Wednesday, March 18, 2020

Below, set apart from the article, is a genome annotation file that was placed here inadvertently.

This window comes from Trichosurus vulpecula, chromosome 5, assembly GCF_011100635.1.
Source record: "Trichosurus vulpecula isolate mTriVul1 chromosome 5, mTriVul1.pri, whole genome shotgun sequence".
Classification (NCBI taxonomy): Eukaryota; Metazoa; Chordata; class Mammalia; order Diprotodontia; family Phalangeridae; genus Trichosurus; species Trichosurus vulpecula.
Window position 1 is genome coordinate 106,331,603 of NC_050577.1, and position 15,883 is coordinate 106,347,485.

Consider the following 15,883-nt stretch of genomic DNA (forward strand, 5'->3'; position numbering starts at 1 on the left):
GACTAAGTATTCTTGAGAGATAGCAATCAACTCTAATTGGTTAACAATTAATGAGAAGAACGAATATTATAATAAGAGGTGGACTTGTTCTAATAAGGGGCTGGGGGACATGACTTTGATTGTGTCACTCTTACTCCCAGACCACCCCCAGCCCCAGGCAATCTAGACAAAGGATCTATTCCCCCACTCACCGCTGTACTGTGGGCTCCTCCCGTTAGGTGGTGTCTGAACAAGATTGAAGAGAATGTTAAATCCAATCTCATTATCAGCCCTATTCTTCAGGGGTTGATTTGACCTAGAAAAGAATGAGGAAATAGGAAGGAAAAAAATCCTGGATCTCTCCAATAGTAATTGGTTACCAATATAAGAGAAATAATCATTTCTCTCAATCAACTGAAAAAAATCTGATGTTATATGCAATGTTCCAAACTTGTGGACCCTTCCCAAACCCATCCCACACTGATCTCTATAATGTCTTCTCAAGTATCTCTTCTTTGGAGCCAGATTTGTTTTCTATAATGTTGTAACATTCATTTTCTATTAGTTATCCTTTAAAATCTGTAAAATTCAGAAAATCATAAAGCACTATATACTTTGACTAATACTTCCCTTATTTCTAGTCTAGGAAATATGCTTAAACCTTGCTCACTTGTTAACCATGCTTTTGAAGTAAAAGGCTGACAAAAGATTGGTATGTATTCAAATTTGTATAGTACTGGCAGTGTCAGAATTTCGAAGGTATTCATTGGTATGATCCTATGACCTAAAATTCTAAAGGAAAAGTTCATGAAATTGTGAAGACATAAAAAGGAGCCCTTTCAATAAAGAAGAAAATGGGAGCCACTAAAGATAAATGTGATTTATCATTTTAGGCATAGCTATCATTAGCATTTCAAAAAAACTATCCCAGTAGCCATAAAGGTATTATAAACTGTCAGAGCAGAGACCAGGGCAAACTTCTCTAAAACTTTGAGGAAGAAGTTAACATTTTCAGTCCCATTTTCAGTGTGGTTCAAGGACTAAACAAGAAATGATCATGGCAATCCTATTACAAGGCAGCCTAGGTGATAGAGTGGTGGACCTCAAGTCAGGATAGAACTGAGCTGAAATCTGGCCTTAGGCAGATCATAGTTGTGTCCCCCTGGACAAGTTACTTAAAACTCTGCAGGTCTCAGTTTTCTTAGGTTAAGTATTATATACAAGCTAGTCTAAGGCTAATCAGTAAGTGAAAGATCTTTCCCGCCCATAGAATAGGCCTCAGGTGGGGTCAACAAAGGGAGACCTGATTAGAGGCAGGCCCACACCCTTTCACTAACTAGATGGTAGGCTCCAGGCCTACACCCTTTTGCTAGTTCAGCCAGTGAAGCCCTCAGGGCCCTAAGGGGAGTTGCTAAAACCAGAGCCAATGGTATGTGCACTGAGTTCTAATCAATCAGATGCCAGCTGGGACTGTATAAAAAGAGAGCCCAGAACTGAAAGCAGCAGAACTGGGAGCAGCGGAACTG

Biography of Elizabeth Proctor